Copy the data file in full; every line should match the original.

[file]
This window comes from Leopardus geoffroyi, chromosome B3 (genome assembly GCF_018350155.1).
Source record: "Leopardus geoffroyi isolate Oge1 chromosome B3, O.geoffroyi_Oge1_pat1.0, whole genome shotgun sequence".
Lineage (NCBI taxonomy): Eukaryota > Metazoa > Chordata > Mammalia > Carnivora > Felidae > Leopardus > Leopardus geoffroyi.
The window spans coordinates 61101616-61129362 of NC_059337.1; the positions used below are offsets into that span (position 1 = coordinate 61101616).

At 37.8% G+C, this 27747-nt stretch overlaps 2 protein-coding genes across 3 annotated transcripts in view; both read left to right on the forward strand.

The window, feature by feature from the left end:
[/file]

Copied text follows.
This window comes from Leopardus geoffroyi, chromosome B3 (genome assembly GCF_018350155.1).
Source record: "Leopardus geoffroyi isolate Oge1 chromosome B3, O.geoffroyi_Oge1_pat1.0, whole genome shotgun sequence".
Lineage (NCBI taxonomy): Eukaryota > Metazoa > Chordata > Mammalia > Carnivora > Felidae > Leopardus > Leopardus geoffroyi.
The window spans coordinates 61101616-61129362 of NC_059337.1; the positions used below are offsets into that span (position 1 = coordinate 61101616).

At 37.8% G+C, this 27747-nt stretch overlaps 2 protein-coding genes across 3 annotated transcripts in view; both read left to right on the forward strand.

The window, feature by feature from the left end: